Context: Youth-friendly family planning services may improve youth reproductive health outcomes. A systematic review conducted in 2011 was updated in 2016 to incorporate recent data examining the effects of youth-friendly family planning services on reproductive health outcomes and the facilitators and barriers facing young people in accessing family planning services.
Evidence acquisition: PubMed, POPLINE, EMBASE, and other databases were used to identify relevant articles published from March 2011 through April 2016.
Evidence synthesis: Eighteen studies met inclusion criteria and were added to 19 studies from the review conducted in 2011. Of these, seven assessed the effect of youth-friendly services on outcomes: two showed a positive effect on reducing teen pregnancy, three on contraceptive use, and three on knowledge and patient satisfaction (not mutually exclusive). Facilitators or barriers were described in 32 studies. However, none were RCTs and most were at high risk for bias due to selection, self-report, and recall bias among others.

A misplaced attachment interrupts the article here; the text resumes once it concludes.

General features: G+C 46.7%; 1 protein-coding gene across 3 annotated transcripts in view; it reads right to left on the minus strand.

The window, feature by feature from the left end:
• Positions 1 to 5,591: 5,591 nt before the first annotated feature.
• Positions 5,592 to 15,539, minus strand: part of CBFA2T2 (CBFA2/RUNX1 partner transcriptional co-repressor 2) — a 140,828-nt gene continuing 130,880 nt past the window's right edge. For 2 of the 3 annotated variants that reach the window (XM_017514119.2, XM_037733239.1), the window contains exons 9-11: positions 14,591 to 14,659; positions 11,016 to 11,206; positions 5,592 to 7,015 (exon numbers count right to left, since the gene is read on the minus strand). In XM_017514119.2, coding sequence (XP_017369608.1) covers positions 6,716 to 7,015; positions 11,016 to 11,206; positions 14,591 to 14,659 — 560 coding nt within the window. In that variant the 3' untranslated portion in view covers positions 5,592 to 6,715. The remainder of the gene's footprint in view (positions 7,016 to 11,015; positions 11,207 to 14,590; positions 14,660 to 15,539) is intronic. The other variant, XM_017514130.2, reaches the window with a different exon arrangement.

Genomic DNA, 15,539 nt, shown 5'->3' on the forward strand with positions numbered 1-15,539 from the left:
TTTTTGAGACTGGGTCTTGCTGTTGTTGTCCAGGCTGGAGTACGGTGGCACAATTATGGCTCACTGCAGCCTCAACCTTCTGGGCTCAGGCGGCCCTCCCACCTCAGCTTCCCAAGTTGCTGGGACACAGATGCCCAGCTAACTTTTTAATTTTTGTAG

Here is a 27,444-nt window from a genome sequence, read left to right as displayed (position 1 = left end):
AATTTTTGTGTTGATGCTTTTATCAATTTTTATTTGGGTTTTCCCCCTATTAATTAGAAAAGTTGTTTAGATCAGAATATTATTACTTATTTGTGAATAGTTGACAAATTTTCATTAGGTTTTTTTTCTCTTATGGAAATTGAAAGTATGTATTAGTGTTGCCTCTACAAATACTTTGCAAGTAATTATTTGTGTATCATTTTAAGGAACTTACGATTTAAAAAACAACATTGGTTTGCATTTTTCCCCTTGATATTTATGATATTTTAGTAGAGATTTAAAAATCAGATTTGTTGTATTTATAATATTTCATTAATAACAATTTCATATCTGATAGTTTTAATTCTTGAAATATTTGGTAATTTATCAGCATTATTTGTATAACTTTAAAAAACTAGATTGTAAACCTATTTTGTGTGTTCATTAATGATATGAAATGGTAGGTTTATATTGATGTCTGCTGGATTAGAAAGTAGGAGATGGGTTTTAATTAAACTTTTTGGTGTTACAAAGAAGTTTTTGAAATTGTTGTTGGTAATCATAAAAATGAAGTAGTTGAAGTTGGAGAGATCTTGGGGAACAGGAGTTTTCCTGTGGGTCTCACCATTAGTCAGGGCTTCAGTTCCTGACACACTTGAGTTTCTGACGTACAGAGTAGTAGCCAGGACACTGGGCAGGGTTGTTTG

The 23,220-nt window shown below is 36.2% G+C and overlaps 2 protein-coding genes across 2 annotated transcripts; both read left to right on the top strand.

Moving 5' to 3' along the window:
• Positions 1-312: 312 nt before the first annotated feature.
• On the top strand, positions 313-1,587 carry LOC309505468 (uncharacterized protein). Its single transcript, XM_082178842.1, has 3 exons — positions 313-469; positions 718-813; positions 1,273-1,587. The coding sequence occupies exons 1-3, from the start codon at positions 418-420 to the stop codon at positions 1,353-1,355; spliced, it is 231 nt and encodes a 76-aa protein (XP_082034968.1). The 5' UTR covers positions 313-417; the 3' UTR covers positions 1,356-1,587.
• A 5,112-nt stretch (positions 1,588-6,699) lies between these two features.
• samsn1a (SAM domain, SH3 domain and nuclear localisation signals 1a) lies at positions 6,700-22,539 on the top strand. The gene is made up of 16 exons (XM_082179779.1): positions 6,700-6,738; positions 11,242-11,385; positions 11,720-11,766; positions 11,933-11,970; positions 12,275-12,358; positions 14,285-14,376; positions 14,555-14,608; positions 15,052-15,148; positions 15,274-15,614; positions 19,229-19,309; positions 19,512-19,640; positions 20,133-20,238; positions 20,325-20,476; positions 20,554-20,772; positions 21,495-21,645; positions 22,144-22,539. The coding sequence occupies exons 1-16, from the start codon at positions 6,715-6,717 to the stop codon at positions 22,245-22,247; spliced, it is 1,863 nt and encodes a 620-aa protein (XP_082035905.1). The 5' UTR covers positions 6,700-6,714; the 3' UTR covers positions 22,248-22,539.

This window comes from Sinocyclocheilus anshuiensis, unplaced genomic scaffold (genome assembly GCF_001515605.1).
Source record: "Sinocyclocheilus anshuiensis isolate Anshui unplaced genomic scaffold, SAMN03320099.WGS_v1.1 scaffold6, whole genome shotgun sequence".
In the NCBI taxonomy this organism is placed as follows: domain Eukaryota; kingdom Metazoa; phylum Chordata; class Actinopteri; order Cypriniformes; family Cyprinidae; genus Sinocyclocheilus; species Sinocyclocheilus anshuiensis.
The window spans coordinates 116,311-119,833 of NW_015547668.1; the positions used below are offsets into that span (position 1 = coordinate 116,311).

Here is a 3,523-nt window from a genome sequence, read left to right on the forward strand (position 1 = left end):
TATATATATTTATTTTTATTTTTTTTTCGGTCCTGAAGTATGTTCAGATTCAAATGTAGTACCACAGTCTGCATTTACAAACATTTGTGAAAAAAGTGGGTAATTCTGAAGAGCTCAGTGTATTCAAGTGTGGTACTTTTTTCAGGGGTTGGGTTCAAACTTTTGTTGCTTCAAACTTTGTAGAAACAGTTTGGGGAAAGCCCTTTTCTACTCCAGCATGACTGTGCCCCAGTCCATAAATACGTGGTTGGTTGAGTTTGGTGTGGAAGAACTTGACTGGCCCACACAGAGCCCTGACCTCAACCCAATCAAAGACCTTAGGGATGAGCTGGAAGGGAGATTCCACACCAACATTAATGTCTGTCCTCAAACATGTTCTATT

Conclusions: The studies in this review suggest some positive effects of youth-friendly family planning services on reproductive health outcomes, but the need for more rigorous research persists. This review identified numerous factors relevant to young people's access to family planning services, reaffirming findings from the initial review: young people value confidentiality, supportive provider interaction, specialized provider training, and the removal of logistic barriers. Further, it illuminates the importance young people place on receiving comprehensive, client-centered family planning counseling. These findings should be considered when developing, implementing, and evaluating reproductive health services for young people.
Theme information: This article is part of a theme issue entitled Updating the Systematic Reviews Used to Develop the U.S. Recommendations for Providing Quality Family Planning Services, which is sponsored by the Office of Population Affairs, U.S. Department of Health and Human Services.
Published by Elsevier Inc.